January 22, 2024

About the Author: Urpi

Urpi is the lead dance instructor at S&C Dance, where her passion for movement knows no bounds. Alongside her captivating dance classes, she also teach singing!

Previously, in The History of Dance Part 1: The Origins in Ancient Greece and Rome, we looked at the dance testimonies left by the two greatest civilisations that set the pillars of the Western world.

First, we went back to the times of wonderful Greece; according to dance historians, the Greeks were the first to consider dance as an art, exalting its sacred and ritualistic character and maintaining it as a serious and respectful art worthy of study and practice.

Then, when the amazing Roman Empire arose, even though dance was still considered a very important art, the Romans started to exalt its entertaining and pleasing character as dance started to be performed with other genres of theatre such as pantomime, comedy and tragedy, which would set the stage for the evolution of dance through time until movement in dance began to be registered to avoid losing the dances.

So, let’s continue travelling in time and get situated first in the darkest times of the Middle Ages.

Painting of women dancing

The Marginalisation of Dance in the Middle Age

Certainly, the Middle Ages for Dance between the 5th and 15th centuries was repeatedly described as the dark age for dance as dance had little relevance in society as an art principally due to the marginalization to which the Church subjected dance.

At those times, the Church considered dance as a pagan rite; even certain aspects of the human body started to be considered taboo, and the expression of oneself freely through the body also started to be prohibited as some people in the Church believed dance could call to commit sins.

As a result, the record of many dance plays was lost, and the creation and practice of other dances were also forbidden except for some.

For instance, at the ecclesiastical level, the only vestige was the “Dances of Death”, which had a moralizing purpose.

In the aristocratic courts, there were “Low Dances” because dancers shuffled their feet without moving their bodies too much. In this way, as dance as an art stopped having the relevance it used to have in the past, dance survived thanks to his folkloric character.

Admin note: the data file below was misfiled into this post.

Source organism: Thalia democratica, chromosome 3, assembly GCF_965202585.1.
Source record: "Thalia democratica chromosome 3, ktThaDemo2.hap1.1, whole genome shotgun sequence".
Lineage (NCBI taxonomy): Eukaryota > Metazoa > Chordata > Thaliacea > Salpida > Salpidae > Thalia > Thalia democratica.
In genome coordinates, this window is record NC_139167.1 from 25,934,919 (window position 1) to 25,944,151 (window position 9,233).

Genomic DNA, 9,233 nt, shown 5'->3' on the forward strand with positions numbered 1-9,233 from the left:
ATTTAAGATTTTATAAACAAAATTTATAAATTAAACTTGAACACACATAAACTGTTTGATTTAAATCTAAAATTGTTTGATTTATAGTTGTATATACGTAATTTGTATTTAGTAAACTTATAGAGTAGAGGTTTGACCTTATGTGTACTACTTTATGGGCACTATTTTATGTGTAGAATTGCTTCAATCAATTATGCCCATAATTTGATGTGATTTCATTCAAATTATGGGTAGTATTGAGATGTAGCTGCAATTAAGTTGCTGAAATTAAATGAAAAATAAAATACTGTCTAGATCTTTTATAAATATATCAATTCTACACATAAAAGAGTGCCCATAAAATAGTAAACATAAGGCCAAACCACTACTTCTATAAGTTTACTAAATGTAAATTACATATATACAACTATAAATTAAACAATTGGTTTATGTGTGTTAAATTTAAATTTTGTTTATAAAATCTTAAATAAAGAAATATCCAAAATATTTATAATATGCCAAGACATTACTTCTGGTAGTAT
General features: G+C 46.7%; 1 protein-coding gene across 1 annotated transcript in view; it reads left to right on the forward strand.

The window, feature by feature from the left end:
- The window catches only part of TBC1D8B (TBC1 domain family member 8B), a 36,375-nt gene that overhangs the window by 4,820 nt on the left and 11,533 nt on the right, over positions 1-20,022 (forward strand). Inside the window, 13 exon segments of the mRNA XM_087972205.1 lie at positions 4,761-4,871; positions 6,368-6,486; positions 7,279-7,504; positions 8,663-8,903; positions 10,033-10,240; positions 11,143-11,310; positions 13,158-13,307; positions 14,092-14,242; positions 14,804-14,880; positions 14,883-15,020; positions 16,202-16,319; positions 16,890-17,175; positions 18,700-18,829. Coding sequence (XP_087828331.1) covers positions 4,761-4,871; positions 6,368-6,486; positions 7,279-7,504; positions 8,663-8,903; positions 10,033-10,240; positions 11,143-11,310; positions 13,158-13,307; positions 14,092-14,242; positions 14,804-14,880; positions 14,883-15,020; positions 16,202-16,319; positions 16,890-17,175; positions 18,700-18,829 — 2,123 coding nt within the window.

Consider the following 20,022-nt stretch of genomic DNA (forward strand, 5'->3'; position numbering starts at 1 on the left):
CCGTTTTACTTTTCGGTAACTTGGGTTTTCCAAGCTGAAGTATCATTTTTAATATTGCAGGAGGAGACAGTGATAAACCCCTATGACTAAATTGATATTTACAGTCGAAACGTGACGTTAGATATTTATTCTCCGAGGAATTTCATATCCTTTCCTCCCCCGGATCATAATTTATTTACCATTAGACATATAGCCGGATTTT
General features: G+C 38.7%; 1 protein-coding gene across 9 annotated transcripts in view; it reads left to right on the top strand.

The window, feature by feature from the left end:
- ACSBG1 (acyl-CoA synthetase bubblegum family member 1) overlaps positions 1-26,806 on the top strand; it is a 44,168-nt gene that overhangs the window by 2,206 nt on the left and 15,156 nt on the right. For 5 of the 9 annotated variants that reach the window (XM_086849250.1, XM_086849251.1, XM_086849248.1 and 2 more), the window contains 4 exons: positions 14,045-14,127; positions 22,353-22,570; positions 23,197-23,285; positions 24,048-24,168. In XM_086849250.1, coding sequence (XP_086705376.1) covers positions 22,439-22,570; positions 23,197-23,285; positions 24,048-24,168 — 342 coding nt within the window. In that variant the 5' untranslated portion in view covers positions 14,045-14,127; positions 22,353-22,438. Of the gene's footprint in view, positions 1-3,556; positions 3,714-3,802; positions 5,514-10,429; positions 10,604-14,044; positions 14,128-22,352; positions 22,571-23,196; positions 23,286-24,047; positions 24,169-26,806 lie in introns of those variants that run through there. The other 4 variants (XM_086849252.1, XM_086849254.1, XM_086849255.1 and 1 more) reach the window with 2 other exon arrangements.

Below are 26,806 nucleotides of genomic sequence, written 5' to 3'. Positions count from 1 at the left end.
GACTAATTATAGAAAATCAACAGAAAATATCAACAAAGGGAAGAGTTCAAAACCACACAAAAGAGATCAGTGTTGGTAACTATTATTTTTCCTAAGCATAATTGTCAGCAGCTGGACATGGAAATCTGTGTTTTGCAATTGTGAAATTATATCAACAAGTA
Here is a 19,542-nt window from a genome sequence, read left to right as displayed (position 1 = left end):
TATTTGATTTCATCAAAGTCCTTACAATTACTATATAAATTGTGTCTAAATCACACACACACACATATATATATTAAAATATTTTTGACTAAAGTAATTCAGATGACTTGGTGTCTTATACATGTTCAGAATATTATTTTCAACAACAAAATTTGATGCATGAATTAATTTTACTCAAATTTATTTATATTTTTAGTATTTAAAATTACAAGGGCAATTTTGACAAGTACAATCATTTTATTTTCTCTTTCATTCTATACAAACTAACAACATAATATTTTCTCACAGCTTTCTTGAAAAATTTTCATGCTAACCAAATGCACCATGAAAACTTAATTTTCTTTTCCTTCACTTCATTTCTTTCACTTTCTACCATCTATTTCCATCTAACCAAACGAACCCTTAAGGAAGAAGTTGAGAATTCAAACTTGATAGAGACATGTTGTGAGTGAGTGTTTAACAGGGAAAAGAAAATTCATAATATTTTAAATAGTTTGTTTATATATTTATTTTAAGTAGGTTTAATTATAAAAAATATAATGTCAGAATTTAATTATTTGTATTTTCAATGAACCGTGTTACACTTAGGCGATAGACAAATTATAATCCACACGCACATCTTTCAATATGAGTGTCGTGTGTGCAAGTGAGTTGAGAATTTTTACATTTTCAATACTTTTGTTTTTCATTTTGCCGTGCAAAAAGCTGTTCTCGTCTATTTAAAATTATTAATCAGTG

More important were the popular dances, which could not be stopped from being practised by the general public. Examples of these popular dances in Europe were the “Moorish Dances”, “Carol”, “Estampie”, “Branle”, “Jumperello”, and one of the most famous popular Italian dances, the “Tarantella”.

Fortunately, this dark time for dance did not last too long, and dance would recover its light later on.

Sketch of the dancing couple in the vintage suits

The Revitalisation of Dance in the Renaissance

Thankfully, after the period of marginalisation of the Middle Ages, a new era called the Renaissance brought hope back to dance.

Renaissance was the name given to the broad cultural movement in Western Europe during the 15th and 16th centuries, a transition period between the Middle Ages and the beginning of the Modern Age. This period of time gave a great revitalisation to dance due to the new predominant role of the human being over religion, in such a way that many authors consider this era the birth of modern dance.

The advent of the Renaissance brought a new attitude towards the body, arts and dance.

The courts of Italy and France became the centre of new developments in dance thanks to patronage, which financed the dance plays, and of course, thanks to the masters of the dance and musicians who created great dances, resulting in the proliferation of celebrations and festivities.

At the same time, dance became the object of serious studies, and a group of intellectuals, calling themselves the Pleias, started to investigate the past dances to recover the theatre of the ancient Greeks and Romans combining music, sound and dance.

Consequently, this was the time in which detailed dance manuals and instructions were written, especially in Italy, between 1450 and 1455, to preserve the dances which, by the way, are preserved until today, serving to understand better the way to interpret dance with music.

With the birth of a new social class, the bourgeoisie, the city started to appear, and with it, the resurgence of all ancient cultures made man a cultural being.

The humanities were created, and the humanists began to be the educators who taught man philosophy and the arts.

Therefore, dance recovered its relevance as one of the arts expected to be studied and practised by a well-educated person. In Florence, for example, the first masters of dance appeared, and they were the ones who invented steps and choreographies to be presented in the courts.

Among the examples of Renaissance dances, we have “Basse Danse”, “Courante”, “Gallarda”, and “Sarabande”, which were elegant dances performed by couples in very symmetrical choreographies.

Surely, this was a very positive time for dance, and it would continue even more in the next era.

So, we invite you to read part 3 of History of Dance as the fascinating history of Dance still continues and in S&C Dance, we will gladly tell you more about this amazing art.

Share This Story, Choose Your Platform!